Loss in value = PV of property with asbestos-PV of property without asbestos.

Effect of Land Contamination on the Environment

According to Chan (2001) ‘contaminated land is a major environmental problem apart from causing actual or potential threats to human health and the environment, contaminated land also leads to liabilities and financial losses in form of costs to meet legal requirements in relation to clean-up, and long term monitoring expenses’. Moreover, they may be losses due to a drop in market value/rental of the property, longer vacancy periods, high remediation and monitoring costs.

According to Environmental Agency: Guiding Principles for Land Contamination (2010), ‘ Land contamination has the potential to cause considerable harm to ecosystems, humans, property and pollution of controlled waters (including ponds, groundwater, lakes, coastal water and surface watercourses) because of the existence of substances in, on or under the ground’. There is wide loss of fertile soil, pollution of air and water, degradation of farmland, damage to aquatic ecosystems, destruction of wildlife and biodiversity all of which cause serious health problems to humans.

Thus, removing environmental contamination from the land not only removes the contamination from the land, it prevents contamination from entering the food web. State of the Environmental Report (2007).

Factors Affecting Valuation

The value of any given property is not arrived at in isolation; it is highly dependent on factors as demand and supply. Valuers should assess trends in these forces while trying to determine the speed, direction, strengths and limits of these trends. Some of these factors known to affect the value of a property with respect to either the demand for or the supply of a property are:

Economic Forces

This is one of the most important factors to be considered when carrying out valuation process. The economic prospect and forecast are a vital part of analysis in value determination. The anticipated trend in the economy, the geographical area and many other different aspects of the economy are very important when carrying out valuation assignments. These includes income, inflation, employment, purchasing power and general price levels, interest and bank lending rates, availability of mortgage credit, construction costs, vacant and improved properties.

Social Forces

The value of real estate is one of those areas highly predisposed by social forces. This involves the social structure of the society that can affect the way the societies perceive things. These forces include age distribution, marital status, lifestyle, locations, education, law and changes in society type all could affect value of property. These effects could either be positive or negative depending on what society is tending towards at that point in time.

Environmental Forces

This refers to the natural and man-made environmental conditions of the area in which the land is located. Climatic conditions, infrastructure, topography and soil, contaminants such as asbestos and radon, natural barriers to more development should all be considered before valuation.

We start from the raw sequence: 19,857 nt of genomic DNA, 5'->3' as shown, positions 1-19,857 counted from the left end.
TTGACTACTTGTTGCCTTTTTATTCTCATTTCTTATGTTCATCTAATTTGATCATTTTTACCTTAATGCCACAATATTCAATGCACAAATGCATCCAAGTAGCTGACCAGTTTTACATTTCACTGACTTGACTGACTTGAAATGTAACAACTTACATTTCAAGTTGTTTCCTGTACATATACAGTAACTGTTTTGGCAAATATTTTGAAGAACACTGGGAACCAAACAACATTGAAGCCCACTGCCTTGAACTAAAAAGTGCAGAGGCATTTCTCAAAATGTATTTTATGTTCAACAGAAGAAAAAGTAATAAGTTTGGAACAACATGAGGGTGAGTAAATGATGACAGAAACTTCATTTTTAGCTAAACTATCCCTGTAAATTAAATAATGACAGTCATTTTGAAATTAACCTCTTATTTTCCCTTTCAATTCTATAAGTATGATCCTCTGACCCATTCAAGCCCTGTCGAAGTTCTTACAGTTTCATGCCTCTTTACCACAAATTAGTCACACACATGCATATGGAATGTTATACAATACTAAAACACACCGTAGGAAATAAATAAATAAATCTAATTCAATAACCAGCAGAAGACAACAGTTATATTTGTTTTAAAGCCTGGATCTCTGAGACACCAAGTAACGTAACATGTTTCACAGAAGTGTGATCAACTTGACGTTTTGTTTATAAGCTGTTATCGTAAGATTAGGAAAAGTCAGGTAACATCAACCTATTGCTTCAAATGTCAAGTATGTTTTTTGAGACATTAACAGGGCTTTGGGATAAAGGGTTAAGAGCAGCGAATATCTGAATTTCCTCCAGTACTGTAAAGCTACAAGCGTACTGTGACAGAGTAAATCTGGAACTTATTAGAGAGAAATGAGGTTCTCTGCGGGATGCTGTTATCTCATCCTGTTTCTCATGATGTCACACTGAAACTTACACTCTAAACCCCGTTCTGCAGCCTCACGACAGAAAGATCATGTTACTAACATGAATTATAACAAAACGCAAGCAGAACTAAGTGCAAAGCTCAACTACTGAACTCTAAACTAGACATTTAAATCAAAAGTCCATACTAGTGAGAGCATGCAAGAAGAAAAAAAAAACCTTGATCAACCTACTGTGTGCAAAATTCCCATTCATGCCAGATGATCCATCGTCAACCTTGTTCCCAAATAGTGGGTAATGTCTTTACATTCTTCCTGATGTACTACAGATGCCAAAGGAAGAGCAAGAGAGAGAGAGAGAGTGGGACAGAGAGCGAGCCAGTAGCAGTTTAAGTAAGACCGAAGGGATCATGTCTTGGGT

Governmental Forces

The provision of governmental amenities and services around the administrative areas may affect land use patterns and thus affect the value of properties near them. Proximity to good public social services could affect the value of any given property e.g. security, zoning, public service, communication, conformity to building codes, fire service, fiscal policies in the three tiers of government, rent regulations and restrictions on forms of ownership etc.

Why the Valuation of Contaminated Land Is a Complex Process

According to Javadi A and Bello- Dambatta (2008) ‘Contamination and its management are very complex, risky and uncertain multidisciplinary processes with the high cost overruns and stringent time constraints, that rely on inputs from not only broad range of expertise, but from different groups of stakeholders, making it virtually impossible for any group of experts or stakeholders to effectively manage contaminated land problems on time, and on budget’.

Lapinskas (1998) stated that the legacy of past polluting practices has resulted in contaminated sites, which today present complex and challenging problems. Any solutions will require a multidisciplinary approach combining civil engineering, chemistry, geology, hydrology, toxicology, Geographical Information System, /micro station and environmental science.

According to Antai, I (2003) ‘the entire process of placing a value on a property is a very complex process’. This is because it utilizes inputs and data from a variety of economic, demographic, administrative and engineering sources to come up with concise and reasonable estimates for a given property. This process becomes much more difficult when the land is identified as being contaminated.Moreover, the valuation process can be significantly affected by a number of forces covering a whole range of human and professional interaction. This ranges from social, economic, environmental, and governmental. Therefore understanding the full context of Real Estate Valuation is imperative especially as fast growing changes is taking place in and around the valuation of contaminated property such as the laws, methods and regulations are constantly undergoing changes.

The problem caused by land contamination in relation to the issues concerning the extent of contamination, the way in which the contamination is perceived, the effects to utility of the property, the appropriate standards concerning the contamination type and the remediation process Chalmers et al.,( 1993). This also shows that the valuation process is a complex exercise.

There is always an element of uncertainty when faced with contaminated property. This is because when faced with contaminated land, one never knows what range or class of contamination might be contained in it, the uncertainty of the element type/s that might be causing contamination, i.e. what is it, how much, and how dangerous.